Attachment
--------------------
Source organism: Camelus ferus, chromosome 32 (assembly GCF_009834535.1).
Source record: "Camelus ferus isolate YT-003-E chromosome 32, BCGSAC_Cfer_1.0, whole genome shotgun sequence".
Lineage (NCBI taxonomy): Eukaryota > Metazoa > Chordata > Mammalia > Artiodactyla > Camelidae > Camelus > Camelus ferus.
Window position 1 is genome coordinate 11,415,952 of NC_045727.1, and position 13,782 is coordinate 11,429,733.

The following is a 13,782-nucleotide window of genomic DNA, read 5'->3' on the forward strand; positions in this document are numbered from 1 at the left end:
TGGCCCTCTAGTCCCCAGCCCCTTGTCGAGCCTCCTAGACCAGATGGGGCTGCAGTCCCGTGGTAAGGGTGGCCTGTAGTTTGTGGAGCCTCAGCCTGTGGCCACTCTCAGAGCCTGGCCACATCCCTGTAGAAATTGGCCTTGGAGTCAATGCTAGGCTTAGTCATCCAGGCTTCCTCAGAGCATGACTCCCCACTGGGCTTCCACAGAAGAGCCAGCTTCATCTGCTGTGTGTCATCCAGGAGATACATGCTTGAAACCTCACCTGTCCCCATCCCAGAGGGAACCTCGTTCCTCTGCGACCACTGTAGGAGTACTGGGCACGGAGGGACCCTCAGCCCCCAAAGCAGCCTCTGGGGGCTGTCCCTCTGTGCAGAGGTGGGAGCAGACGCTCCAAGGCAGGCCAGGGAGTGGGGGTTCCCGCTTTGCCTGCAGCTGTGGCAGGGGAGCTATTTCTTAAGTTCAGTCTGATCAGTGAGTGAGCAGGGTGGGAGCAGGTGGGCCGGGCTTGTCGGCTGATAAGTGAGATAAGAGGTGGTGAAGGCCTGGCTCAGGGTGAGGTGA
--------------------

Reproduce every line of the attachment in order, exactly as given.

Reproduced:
Source organism: Camelus ferus, chromosome 32 (assembly GCF_009834535.1).
Source record: "Camelus ferus isolate YT-003-E chromosome 32, BCGSAC_Cfer_1.0, whole genome shotgun sequence".
Lineage (NCBI taxonomy): Eukaryota > Metazoa > Chordata > Mammalia > Artiodactyla > Camelidae > Camelus > Camelus ferus.
Window position 1 is genome coordinate 11,415,952 of NC_045727.1, and position 13,782 is coordinate 11,429,733.

The following is a 13,782-nucleotide window of genomic DNA, read 5'->3' on the forward strand; positions in this document are numbered from 1 at the left end:
TGGCCCTCTAGTCCCCAGCCCCTTGTCGAGCCTCCTAGACCAGATGGGGCTGCAGTCCCGTGGTAAGGGTGGCCTGTAGTTTGTGGAGCCTCAGCCTGTGGCCACTCTCAGAGCCTGGCCACATCCCTGTAGAAATTGGCCTTGGAGTCAATGCTAGGCTTAGTCATCCAGGCTTCCTCAGAGCATGACTCCCCACTGGGCTTCCACAGAAGAGCCAGCTTCATCTGCTGTGTGTCATCCAGGAGATACATGCTTGAAACCTCACCTGTCCCCATCCCAGAGGGAACCTCGTTCCTCTGCGACCACTGTAGGAGTACTGGGCACGGAGGGACCCTCAGCCCCCAAAGCAGCCTCTGGGGGCTGTCCCTCTGTGCAGAGGTGGGAGCAGACGCTCCAAGGCAGGCCAGGGAGTGGGGGTTCCCGCTTTGCCTGCAGCTGTGGCAGGGGAGCTATTTCTTAAGTTCAGTCTGATCAGTGAGTGAGCAGGGTGGGAGCAGGTGGGCCGGGCTTGTCGGCTGATAAGTGAGATAAGAGGTGGTGAAGGCCTGGCTCAGGGTGAGGTGA